In this outstanding book, Brooks D. Simpson traces Reconstruction through the administrations of the four presidents who dealt with the issues arising from bringing the confederate states back into their proper relationship with the Union–Abraham Lincoln, Andrew Johnson, Ulysses S. Grant, and Rutherford B. Hayes. It’s not a biography of these presidents but rather it’s a history of Reconstruction using their presidencies as the framework for organizing what happened.
He starts off letting us know, “A complete understanding of Reconstruction policy must recall that the issue of how best to reunited the nation was at least as important to most white Americans as was defining exactly what freedom and equality meant for black Americans. The central dilemma for most Republican policy makers was how best to promote both sectional reconciliation and justice for black Americans,a matter complicated by differing opinions on exactly what would constitute racial justice and what role government would play in securing it.” [p. 2]
He not only analyzes Reconstruction, but he also analyzes the policies of each president in the study. “A study of four presidents’ approaches to Reconstruction seems to offer a promising opportunity for comparative analysis. The nature and use of presidential power, the relationship between making and implementing policy, the interplay between policy and partisan advantage, and the impact of personal characteristics, style, and beliefs are concerns common to an examination of these four presidencies. However, the persistence of such themes by itself is not sufficient to engage in a disciplined comparative analysis: what impresses the historian who examines these presidencies collectively is the specificity of context in each case. Each president came to office facing different circumstances, each posing its own challenges. During most of his presidency, Lincoln had to give priority to winning a war for reunion; in contrast, Johnson assumed office just as that conflict wound down to a close. Grant entered the White House with what on the surface seemed overwhelming advantages, yet they soon dissipated–and were bound to do so–while Hayes succeeded him under conditions that might have crippled a lesser man or politician. Although all four men can collectively be termed the Reconstruction presidents, the Reconstructions over which they presided and which they helped shape also differed in important ways as the process evolved over time.” [p. 4] Indicative of the incisive analysis throughout the book, he mentions the famous phrase, “politics is the art of the possible,” and then explains, “This statement, appealing in its (sometimes deceptive) simplicity, is more often cited than understood. Before assessing presidential performance, one must first ascertain what was possible. Those historians who are critical of the performance of these four men for not achieving more for black Americans find it rather difficult to offer a historically viable alternative that improves markedly on what happened, even with the immense advantages offered by hindsight.” [p. 4]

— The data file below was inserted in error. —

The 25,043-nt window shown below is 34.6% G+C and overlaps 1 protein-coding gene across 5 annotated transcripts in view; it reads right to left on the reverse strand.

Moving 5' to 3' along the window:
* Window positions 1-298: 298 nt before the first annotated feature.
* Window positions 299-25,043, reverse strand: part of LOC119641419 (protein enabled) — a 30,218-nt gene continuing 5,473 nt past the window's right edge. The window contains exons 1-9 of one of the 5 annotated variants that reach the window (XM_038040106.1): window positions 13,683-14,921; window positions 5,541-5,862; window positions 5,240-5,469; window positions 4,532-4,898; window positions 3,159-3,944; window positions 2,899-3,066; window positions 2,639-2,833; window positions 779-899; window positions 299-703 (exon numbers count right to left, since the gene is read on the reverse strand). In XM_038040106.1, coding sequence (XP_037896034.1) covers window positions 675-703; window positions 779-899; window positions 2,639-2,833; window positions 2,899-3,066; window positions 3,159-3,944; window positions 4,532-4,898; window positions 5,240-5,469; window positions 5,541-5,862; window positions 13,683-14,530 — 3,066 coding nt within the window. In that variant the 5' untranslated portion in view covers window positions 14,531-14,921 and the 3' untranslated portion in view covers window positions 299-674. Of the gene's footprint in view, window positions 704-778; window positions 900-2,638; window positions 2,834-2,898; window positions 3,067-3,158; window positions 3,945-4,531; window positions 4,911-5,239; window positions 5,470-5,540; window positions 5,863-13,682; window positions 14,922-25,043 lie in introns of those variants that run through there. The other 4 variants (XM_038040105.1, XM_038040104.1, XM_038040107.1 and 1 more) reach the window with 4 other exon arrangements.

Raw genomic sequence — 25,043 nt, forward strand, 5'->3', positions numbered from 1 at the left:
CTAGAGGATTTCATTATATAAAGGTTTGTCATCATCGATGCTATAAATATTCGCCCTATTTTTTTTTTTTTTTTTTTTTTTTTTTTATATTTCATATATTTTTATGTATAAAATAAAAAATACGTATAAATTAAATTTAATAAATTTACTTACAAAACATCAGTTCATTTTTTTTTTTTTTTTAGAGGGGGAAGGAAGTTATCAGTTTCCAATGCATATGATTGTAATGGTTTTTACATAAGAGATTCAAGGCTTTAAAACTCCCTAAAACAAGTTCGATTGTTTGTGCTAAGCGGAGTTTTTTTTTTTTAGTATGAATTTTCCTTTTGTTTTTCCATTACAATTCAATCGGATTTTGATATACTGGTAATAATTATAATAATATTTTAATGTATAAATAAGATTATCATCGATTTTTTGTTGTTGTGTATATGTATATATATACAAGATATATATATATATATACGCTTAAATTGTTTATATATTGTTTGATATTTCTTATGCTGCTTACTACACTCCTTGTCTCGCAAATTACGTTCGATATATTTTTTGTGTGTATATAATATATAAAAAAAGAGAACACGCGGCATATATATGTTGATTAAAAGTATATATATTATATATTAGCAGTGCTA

Lincoln is a Reconstruction president because he concerned himself with reconstructing the Union almost from the beginning of the secession crisis. Brooks tells us Lincoln “understood that the most lasting reconstruction would be on terms accepted voluntarily by southern whites, and he harbored hopes that they might initiate such measures. The concerns and prejudices of border state unionists also shaped his approach to reconstruction, for he could not risk those states falling into the Confederate column. Finally, he realized that the Republican party, while it might have achieved majority status in the North, remained a minority in the country as a whole. The very reuniting of the country would endanger the party’s hold on power. He explored ways of building a southern wing to the Republican party, grounded on notions of economic development and opportunity and offering an alternative to plantation slavery.” [p. 11] Lincoln’s number one goal throughout the war was to preserve the Union, and that meant reconstructing the Union. He wanted to control that process, but knew that Congress also had a role to play, “for it would decide whether to seat the delegates sent to Washington by the loyal state governments established with his blessing and support.” [p. 37] That also meant he had to work with moderate and radical Republicans. “Radical Republicans, whatever their disagreements among themselves on how best to achieve their agenda, believed that if reconstruction was to be successful, it had to achieve fundamental change in southern society. Emancipation was not enough: any settlement had to secure for blacks basic civil rights–and, according to many, political rights included some form of suffrage. Other Republicans were less sure of these objectives or wanted to achieve them without upsetting current institutional frameworks of governance; in turn, Radicals were far less concerned about achieving reconciliation with southern whites than were their more moderate colleagues.” [pp. 36-37]